- For most people (approximately 9 out of 10 taxpayers), making sure they’re in compliance with ACA on taxes is pretty much going to be a non-issue because they have insurance through their employer, Medicaid, Medicare, or a provide provider. These people will simply need to check a box on their tax return to confirm that they have health insurance. They don’t have to do anything else for tax preparation (in that area).
Insured Through Exchanges:
- About 8 million people became insured through healthcare.gov this year OR their state exchange
- The people who purchased insurance through the exchanges will receive a 1095-A form from healthcare.gov or their state exchange.
- Those people will need to enter their information from their 1095-A form on their taxes… just like you do with a W-2 form when you have a job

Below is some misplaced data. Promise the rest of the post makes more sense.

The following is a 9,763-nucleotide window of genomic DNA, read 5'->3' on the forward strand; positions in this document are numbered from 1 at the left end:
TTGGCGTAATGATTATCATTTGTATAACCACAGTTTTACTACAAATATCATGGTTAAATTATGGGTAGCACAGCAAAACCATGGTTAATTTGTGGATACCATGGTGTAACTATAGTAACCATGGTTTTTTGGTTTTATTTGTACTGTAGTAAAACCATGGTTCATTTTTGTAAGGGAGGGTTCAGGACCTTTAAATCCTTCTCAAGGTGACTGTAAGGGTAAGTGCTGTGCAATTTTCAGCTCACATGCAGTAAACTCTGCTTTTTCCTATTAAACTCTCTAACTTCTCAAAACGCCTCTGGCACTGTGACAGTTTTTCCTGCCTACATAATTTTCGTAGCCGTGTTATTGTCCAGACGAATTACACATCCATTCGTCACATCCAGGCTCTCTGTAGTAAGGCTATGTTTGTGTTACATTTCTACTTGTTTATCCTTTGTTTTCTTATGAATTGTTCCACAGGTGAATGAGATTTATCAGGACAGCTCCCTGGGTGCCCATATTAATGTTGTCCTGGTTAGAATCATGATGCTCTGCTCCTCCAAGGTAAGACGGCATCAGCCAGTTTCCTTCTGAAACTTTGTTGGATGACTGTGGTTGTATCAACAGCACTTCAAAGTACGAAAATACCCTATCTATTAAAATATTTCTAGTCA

- About 42 million people are currently uninsured in the US right now
- Those who DO NOT have health insurance and do not qualify for exemptions will pay a penalty of about $95 or about 1% of their income
- Now, if you currently DO NOT have insurance, I’d think about buying insurance this year during the open enrollment period. Open Enrollment for the health cafe exchanges starts on November 15, 2014 and ends February 15, 2015
- TurboTax has a free calculator that you can use to estimate how much your penalty might be if you don’t have insurance for 2014. Since the penalty is based upon your family size and income… I suggest using the calculator to find out…
- About half of the people that are uninsured (23 million) COULD possibly qualify for an exemption, but most of those people are unaware and will probably end up paying a bunch of unnecessary penalties
- Only 5% of people that qualify for an exemption have actually applied *source: TurboTax
- There are a bunch of reasons why someone may be exempt from the penalty for not having health insurance… such as not meeting the minimum income requirement. TurboTax Health has a ton of free tools to help you figure out if you might qualify for an exemption.
Other Health Care Info of Note: